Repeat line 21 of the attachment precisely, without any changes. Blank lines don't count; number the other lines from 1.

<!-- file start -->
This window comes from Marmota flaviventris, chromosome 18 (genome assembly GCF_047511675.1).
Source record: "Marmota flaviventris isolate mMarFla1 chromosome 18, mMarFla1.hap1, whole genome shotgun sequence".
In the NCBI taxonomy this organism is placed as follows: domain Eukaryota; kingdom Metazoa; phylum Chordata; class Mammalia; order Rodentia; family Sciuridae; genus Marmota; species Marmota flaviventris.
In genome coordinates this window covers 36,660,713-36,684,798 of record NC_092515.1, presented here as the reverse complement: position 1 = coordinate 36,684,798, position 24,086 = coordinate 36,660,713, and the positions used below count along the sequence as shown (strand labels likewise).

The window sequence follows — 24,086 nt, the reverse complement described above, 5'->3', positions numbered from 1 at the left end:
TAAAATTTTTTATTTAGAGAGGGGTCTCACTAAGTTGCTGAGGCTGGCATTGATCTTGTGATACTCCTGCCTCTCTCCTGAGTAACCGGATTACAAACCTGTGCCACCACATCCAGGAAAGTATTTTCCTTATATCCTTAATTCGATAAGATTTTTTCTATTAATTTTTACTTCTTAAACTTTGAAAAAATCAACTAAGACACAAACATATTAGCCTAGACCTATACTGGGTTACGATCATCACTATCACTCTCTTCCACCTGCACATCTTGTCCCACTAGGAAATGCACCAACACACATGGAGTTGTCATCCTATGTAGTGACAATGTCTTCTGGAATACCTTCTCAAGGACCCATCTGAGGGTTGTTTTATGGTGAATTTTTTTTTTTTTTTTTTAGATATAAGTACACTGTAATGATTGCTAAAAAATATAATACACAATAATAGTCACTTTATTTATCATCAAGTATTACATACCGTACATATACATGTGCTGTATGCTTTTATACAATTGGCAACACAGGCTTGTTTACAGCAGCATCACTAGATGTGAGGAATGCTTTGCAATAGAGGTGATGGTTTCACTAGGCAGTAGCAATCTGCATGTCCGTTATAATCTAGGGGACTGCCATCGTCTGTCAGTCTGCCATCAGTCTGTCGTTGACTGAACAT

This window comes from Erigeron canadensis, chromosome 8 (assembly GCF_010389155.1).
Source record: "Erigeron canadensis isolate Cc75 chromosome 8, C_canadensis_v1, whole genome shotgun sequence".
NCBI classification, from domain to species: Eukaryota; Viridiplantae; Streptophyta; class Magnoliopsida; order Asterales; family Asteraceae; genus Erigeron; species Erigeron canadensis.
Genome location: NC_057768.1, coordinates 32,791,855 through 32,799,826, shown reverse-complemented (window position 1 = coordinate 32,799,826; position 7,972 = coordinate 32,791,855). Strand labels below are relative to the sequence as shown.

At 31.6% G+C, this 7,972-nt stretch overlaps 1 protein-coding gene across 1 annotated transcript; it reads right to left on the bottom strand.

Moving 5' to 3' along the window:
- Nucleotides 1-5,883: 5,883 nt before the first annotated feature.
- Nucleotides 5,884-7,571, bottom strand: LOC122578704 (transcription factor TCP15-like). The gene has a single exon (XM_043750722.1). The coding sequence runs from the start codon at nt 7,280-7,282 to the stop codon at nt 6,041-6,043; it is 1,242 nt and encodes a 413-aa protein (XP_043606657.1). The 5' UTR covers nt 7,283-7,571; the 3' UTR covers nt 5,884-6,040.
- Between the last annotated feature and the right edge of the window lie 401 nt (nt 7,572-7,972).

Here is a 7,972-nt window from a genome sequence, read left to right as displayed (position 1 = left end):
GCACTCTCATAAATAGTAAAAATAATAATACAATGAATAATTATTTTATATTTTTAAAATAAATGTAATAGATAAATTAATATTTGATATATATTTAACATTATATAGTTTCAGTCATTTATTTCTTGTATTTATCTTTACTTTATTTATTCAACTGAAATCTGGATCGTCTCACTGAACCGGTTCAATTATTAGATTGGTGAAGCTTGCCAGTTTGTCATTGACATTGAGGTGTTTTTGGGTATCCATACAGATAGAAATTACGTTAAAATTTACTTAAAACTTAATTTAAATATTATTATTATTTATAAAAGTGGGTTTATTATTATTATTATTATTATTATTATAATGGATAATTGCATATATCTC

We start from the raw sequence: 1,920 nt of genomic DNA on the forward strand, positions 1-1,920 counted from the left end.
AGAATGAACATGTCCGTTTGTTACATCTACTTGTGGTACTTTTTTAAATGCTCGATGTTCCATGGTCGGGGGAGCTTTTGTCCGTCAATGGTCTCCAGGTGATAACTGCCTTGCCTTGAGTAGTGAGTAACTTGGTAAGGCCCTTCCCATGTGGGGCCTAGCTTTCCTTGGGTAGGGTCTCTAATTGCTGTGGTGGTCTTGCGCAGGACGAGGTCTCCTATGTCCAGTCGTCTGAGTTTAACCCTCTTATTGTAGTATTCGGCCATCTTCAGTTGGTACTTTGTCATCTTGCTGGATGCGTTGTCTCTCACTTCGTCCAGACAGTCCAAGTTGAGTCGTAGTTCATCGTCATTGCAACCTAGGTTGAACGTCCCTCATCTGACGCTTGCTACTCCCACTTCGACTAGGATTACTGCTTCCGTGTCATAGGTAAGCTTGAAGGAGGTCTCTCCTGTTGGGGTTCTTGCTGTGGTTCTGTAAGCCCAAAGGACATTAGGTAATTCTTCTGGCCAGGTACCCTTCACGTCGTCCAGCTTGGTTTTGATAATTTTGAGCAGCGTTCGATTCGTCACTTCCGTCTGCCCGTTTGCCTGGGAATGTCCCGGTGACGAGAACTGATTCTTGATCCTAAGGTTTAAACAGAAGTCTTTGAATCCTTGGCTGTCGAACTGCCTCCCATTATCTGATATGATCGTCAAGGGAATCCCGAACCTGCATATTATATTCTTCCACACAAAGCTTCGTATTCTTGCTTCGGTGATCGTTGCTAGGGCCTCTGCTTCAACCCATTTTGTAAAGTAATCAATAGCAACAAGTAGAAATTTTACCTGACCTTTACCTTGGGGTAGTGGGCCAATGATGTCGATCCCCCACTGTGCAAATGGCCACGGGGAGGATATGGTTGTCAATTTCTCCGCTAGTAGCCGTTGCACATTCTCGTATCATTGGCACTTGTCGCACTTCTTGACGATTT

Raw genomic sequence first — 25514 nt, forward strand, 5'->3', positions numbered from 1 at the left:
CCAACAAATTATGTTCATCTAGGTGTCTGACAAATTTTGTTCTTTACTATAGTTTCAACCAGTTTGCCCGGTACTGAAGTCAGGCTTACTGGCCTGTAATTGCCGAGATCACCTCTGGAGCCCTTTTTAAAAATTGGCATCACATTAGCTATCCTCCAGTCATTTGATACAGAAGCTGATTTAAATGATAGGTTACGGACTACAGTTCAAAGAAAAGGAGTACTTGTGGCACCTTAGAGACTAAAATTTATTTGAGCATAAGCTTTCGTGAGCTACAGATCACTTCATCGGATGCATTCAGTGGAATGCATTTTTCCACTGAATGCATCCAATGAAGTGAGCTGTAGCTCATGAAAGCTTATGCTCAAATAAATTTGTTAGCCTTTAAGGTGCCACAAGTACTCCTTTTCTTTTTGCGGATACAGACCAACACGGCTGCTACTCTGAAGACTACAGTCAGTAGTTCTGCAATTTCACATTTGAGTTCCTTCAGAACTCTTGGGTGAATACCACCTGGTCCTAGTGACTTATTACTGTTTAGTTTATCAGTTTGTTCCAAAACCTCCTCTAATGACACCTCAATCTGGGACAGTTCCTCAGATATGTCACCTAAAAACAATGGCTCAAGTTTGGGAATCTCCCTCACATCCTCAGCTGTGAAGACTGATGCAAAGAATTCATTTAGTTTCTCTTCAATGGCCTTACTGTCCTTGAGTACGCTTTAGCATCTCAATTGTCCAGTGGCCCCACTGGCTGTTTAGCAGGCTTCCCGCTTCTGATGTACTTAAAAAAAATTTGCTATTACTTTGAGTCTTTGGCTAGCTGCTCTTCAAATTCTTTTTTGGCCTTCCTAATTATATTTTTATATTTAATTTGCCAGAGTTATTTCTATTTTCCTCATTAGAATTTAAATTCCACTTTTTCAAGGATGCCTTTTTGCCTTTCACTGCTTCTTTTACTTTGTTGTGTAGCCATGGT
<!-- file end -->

CCAACAAATTATGTTCATCTAGGTGTCTGACAAATTTTGTTCTTTACTATAGTTTCAACCAGTTTGCCCGGTACTGAAGTCAGGCTTACTGGCCTGTAATTGCCGAGATCACCTCTGGAGCCCTTTTTAAAAATTGGCATCACATTAGCTATCCTCCAGTCATTTGATACAGAAGCTGATTTAAATGATAGGTTACGGACTACAGTTCAAAGAAAAGGAGTACTTGTGGCACCTTAGAGACTAAAATTTATTTGAGCATAAGCTTTCGTGAGCTACAGATCACTTCATCGGATGCATTCAGTGGAATGCATTTTTCCACTGAATGCATCCAATGAAGTGAGCTGTAGCTCATGAAAGCTTATGCTCAAATAAATTTGTTAGCCTTTAAGGTGCCACAAGTACTCCTTTTCTTTTTGCGGATACAGACCAACACGGCTGCTACTCTGAAGACTACAGTCAGTAGTTCTGCAATTTCACATTTGAGTTCCTTCAGAACTCTTGGGTGAATACCACCTGGTCCTAGTGACTTATTACTGTTTAGTTTATCAGTTTGTTCCAAAACCTCCTCTAATGACACCTCAATCTGGGACAGTTCCTCAGATATGTCACCTAAAAACAATGGCTCAAGTTTGGGAATCTCCCTCACATCCTCAGCTGTGAAGACTGATGCAAAGAATTCATTTAGTTTCTCTTCAATGGCCTTACTGTCCTTGAGTACGCTTTAGCATCTCAATTGTCCAGTGGCCCCACTGGCTGTTTAGCAGGCTTCCCGCTTCTGATGTACTTAAAAAAAATTTGCTATTACTTTGAGTCTTTGGCTAGCTGCTCTTCAAATTCTTTTTTGGCCTTCCTAATTATATTTTTATATTTAATTTGCCAGAGTTATTTCTATTTTCCTCATTAGAATTTAAATTCCACTTTTTCAAGGATGCCTTTTTGCCTTTCACTGCTTCTTTTACTTTGTTGTGTAGCCATGGT